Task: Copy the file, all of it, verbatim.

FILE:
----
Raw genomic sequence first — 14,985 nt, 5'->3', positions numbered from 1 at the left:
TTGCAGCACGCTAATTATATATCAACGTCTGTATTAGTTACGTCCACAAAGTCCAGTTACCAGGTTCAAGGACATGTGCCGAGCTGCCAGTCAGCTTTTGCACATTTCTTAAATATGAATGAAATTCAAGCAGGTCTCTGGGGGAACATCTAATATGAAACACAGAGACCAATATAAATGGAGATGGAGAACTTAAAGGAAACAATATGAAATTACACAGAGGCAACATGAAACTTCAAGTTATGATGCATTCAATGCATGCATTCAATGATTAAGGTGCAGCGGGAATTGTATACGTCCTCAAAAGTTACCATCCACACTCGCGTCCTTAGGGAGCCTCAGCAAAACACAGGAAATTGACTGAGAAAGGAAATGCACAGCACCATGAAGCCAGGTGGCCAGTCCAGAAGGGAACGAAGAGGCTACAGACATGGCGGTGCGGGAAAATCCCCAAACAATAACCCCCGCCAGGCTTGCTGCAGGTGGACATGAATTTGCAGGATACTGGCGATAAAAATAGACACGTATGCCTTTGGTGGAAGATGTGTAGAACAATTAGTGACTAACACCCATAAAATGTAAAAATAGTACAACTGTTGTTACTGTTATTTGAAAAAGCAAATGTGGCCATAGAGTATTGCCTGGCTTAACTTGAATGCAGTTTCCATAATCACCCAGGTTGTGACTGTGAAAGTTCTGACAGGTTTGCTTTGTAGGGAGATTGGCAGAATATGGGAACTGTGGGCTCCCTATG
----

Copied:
Raw genomic sequence first — 14,985 nt, 5'->3', positions numbered from 1 at the left:
TTGCAGCACGCTAATTATATATCAACGTCTGTATTAGTTACGTCCACAAAGTCCAGTTACCAGGTTCAAGGACATGTGCCGAGCTGCCAGTCAGCTTTTGCACATTTCTTAAATATGAATGAAATTCAAGCAGGTCTCTGGGGGAACATCTAATATGAAACACAGAGACCAATATAAATGGAGATGGAGAACTTAAAGGAAACAATATGAAATTACACAGAGGCAACATGAAACTTCAAGTTATGATGCATTCAATGCATGCATTCAATGATTAAGGTGCAGCGGGAATTGTATACGTCCTCAAAAGTTACCATCCACACTCGCGTCCTTAGGGAGCCTCAGCAAAACACAGGAAATTGACTGAGAAAGGAAATGCACAGCACCATGAAGCCAGGTGGCCAGTCCAGAAGGGAACGAAGAGGCTACAGACATGGCGGTGCGGGAAAATCCCCAAACAATAACCCCCGCCAGGCTTGCTGCAGGTGGACATGAATTTGCAGGATACTGGCGATAAAAATAGACACGTATGCCTTTGGTGGAAGATGTGTAGAACAATTAGTGACTAACACCCATAAAATGTAAAAATAGTACAACTGTTGTTACTGTTATTTGAAAAAGCAAATGTGGCCATAGAGTATTGCCTGGCTTAACTTGAATGCAGTTTCCATAATCACCCAGGTTGTGACTGTGAAAGTTCTGACAGGTTTGCTTTGTAGGGAGATTGGCAGAATATGGGAACTGTGGGCTCCCTATG